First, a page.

FIVE ESSENTIAL BROADWAY SHOWS THIS SPRING

As for the coveted Best Musical prize, the showdown will be between the intimate and hauntingly beautiful Fun Home (which I reviewed here) and the all-around brilliant, hilarious and blockbuster Something Rotten.

The Tony Awards also signify the end of the current Broadway season. Below, take a look at some of the most creative shows currently playing, and be sure to grab your tickets now. Some may become impossible to see after Tony’s success and some may close in their wake. Either way, this was one of the most daring seasons in recent years – and that in itself is something to be celebrated.

IT SHOULDA BEEN YOU

STARRING Tyne Daly, Chip Zien, Sierra Boggess, David Burtka, Harriet Harris, Lisa Howard, Montego Glover, Adam Heller, Nick Spangler, Edward Hibbert, Josh Grisetti, Michael X. Martin, Anne L. Nathan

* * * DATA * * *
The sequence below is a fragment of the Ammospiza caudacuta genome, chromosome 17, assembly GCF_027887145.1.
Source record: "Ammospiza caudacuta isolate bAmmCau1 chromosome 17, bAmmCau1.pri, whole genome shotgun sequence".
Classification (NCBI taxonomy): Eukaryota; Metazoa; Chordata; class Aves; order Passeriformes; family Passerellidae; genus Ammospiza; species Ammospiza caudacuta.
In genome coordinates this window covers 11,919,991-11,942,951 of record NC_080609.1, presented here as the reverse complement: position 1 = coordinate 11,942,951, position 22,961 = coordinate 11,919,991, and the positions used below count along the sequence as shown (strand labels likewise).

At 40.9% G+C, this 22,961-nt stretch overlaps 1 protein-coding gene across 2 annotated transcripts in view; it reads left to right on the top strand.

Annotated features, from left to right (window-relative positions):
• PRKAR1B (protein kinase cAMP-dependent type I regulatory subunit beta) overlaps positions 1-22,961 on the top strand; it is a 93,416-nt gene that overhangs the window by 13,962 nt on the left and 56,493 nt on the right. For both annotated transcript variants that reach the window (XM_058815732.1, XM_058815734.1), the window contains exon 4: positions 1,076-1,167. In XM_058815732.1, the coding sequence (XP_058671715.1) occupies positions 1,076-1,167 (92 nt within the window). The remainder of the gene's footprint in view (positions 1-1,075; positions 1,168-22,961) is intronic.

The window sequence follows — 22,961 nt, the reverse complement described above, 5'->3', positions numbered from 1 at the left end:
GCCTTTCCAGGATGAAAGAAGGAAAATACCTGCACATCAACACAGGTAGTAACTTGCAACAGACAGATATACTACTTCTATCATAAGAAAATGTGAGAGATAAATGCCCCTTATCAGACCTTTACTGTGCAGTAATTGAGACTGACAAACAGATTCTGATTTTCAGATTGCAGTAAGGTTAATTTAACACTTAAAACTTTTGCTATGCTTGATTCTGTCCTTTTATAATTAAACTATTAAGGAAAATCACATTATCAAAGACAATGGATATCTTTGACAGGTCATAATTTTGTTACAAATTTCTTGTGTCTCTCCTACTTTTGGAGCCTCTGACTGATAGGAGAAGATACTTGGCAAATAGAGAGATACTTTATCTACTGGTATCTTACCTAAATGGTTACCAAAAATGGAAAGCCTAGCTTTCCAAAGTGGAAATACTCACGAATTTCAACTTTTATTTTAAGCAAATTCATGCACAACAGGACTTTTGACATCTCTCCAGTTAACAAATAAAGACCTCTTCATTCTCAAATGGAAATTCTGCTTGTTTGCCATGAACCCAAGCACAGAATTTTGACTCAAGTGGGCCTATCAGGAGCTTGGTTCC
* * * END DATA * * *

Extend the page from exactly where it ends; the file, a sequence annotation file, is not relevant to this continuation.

WHERE Brooks Atkinson Theatre

NUMBER OF TONY NOMINATIONS 0

STORY It’s Rebecca (Boggess) and Brian’s (Burtka) wedding day, and their polar opposite families have gathered to celebrate the impending nuptials. But when a few surprise guests – including Rebecca’s neurotic ex-boyfriend (Grisetti) – show up, all bets are off and mayhem ensues. What deep secrets will be revealed? And what will they mean for the couple when it’s time to walk down the aisle?

WHY YOU SHOULD SEE IT Don’t let the Tony Awards snub fool you. This David Hyde Pierce-directed show is a laugh-out-loud satire and adorable exploration of love and family that turns the conventional wedding day comedy inside out. Think Meet The Parents mixed with a Jewish spin on My Big Fat Greek Weddingand the romantic musical chairs of The Family Stone. You’ll be smiling throughout this entire one act show.

STANDOUT SCENE The soulful song, “Jenny’s Blues,” finds the bride’s sister, Jenny (Howard) finally standing up for herself to her family. It’s the show’s biggest number and Howard cements herself as a rising star to watch with her powerhouse vocals and passionate delivery. See for yourself when she performs the song at this Sunday’s Tonys.

AN AMERICAN IN PARIS

STARRING Robert Fairchild, Leanne Cope, Max von Essen, Brandon Uranowitz, Jill Paice, Veanne Cox

WHERE Palace Theatre

NUMBER OF TONY NOMINATIONS 12